Undergoing an impressive amount of training in a short period, Actress Hino Riga had only three days to learn the art of Kyudo before filming began. This put a lot of stress on the filming process, with many retakes involving any scene using the bow, although a prop was used in filming due to the sheer strength it takes to wield a proper Kyudo bow safely. Despite this, the film is an accurate representation of the technical skills needed to execute Kyudo. The protagonist Sakura being portrayed as a novice is an intelligent choice to excuse any perceived inadequacies in her technique, and explains any minor inconsistencies which a higher skill level would not permit.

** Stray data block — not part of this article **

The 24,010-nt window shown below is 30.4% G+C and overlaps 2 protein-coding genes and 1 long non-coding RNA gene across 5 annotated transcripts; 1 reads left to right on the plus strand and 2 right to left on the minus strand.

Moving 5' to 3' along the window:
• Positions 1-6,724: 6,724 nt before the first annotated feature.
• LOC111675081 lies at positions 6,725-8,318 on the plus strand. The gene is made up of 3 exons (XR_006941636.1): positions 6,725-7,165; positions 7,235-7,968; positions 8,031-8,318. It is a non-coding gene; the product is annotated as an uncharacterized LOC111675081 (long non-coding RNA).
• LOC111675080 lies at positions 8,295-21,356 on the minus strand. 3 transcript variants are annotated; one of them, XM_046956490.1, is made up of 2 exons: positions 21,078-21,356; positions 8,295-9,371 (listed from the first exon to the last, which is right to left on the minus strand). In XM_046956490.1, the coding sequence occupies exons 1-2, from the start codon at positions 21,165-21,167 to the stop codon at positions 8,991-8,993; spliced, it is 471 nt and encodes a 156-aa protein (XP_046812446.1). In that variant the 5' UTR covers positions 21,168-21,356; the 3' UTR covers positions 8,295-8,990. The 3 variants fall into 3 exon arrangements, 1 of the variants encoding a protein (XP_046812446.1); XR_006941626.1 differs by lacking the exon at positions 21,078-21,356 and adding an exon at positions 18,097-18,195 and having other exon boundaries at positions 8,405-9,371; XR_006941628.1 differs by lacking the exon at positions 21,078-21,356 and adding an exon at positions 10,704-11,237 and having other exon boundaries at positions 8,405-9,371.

Impressive in its implementation, the film’s special effects are a definite highlight of the production . Being a phenomenally realistic yet simple, they display visuals of violence and bloodshed gorgeously. Schoolgirl Apocalypse lacks the gratuitous violence the genre is known for, exhibiting a more authentic approach compounded by its sporadic use, the moderation succeeds to not yield any ridiculous results. The film relies mainly on practical effects, however there are a few instances of CGI ranging in quality from adequate to poor. Nevertheless, the poorer quality effects are never the focus of a scene and conclude fairly quickly.